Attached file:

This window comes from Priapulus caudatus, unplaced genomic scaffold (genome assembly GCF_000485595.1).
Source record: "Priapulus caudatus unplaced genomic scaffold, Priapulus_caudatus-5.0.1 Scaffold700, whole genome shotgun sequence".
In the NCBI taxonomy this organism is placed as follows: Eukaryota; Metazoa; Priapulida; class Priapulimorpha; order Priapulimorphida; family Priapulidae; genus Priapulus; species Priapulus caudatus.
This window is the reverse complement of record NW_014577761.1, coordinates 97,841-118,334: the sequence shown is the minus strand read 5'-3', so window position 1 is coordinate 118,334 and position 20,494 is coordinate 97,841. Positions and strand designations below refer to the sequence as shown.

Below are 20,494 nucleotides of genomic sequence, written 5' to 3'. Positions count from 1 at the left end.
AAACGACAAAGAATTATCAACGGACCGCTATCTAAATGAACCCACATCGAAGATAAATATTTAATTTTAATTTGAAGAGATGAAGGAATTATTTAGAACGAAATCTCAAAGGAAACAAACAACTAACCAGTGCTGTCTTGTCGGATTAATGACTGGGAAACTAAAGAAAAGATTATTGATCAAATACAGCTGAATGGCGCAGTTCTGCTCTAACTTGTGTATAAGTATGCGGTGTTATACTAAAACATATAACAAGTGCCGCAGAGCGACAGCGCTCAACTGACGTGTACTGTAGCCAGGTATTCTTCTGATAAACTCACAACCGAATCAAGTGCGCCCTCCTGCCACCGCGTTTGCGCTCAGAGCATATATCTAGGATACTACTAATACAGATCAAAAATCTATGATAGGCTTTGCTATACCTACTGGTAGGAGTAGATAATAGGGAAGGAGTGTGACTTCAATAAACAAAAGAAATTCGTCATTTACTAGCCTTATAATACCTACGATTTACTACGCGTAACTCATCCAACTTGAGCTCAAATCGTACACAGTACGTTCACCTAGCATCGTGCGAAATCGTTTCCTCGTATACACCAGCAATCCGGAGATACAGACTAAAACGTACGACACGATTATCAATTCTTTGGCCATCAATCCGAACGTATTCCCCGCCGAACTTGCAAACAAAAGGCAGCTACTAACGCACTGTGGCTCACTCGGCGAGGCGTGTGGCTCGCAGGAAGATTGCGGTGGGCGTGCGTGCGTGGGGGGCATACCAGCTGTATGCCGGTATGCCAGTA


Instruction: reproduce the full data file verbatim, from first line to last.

This window comes from Priapulus caudatus, unplaced genomic scaffold (genome assembly GCF_000485595.1).
Source record: "Priapulus caudatus unplaced genomic scaffold, Priapulus_caudatus-5.0.1 Scaffold700, whole genome shotgun sequence".
In the NCBI taxonomy this organism is placed as follows: Eukaryota; Metazoa; Priapulida; class Priapulimorpha; order Priapulimorphida; family Priapulidae; genus Priapulus; species Priapulus caudatus.
This window is the reverse complement of record NW_014577761.1, coordinates 97,841-118,334: the sequence shown is the minus strand read 5'-3', so window position 1 is coordinate 118,334 and position 20,494 is coordinate 97,841. Positions and strand designations below refer to the sequence as shown.

Below are 20,494 nucleotides of genomic sequence, written 5' to 3'. Positions count from 1 at the left end.
AAACGACAAAGAATTATCAACGGACCGCTATCTAAATGAACCCACATCGAAGATAAATATTTAATTTTAATTTGAAGAGATGAAGGAATTATTTAGAACGAAATCTCAAAGGAAACAAACAACTAACCAGTGCTGTCTTGTCGGATTAATGACTGGGAAACTAAAGAAAAGATTATTGATCAAATACAGCTGAATGGCGCAGTTCTGCTCTAACTTGTGTATAAGTATGCGGTGTTATACTAAAACATATAACAAGTGCCGCAGAGCGACAGCGCTCAACTGACGTGTACTGTAGCCAGGTATTCTTCTGATAAACTCACAACCGAATCAAGTGCGCCCTCCTGCCACCGCGTTTGCGCTCAGAGCATATATCTAGGATACTACTAATACAGATCAAAAATCTATGATAGGCTTTGCTATACCTACTGGTAGGAGTAGATAATAGGGAAGGAGTGTGACTTCAATAAACAAAAGAAATTCGTCATTTACTAGCCTTATAATACCTACGATTTACTACGCGTAACTCATCCAACTTGAGCTCAAATCGTACACAGTACGTTCACCTAGCATCGTGCGAAATCGTTTCCTCGTATACACCAGCAATCCGGAGATACAGACTAAAACGTACGACACGATTATCAATTCTTTGGCCATCAATCCGAACGTATTCCCCGCCGAACTTGCAAACAAAAGGCAGCTACTAACGCACTGTGGCTCACTCGGCGAGGCGTGTGGCTCGCAGGAAGATTGCGGTGGGCGTGCGTGCGTGGGGGGCATACCAGCTGTATGCCGGTATGCCAGTA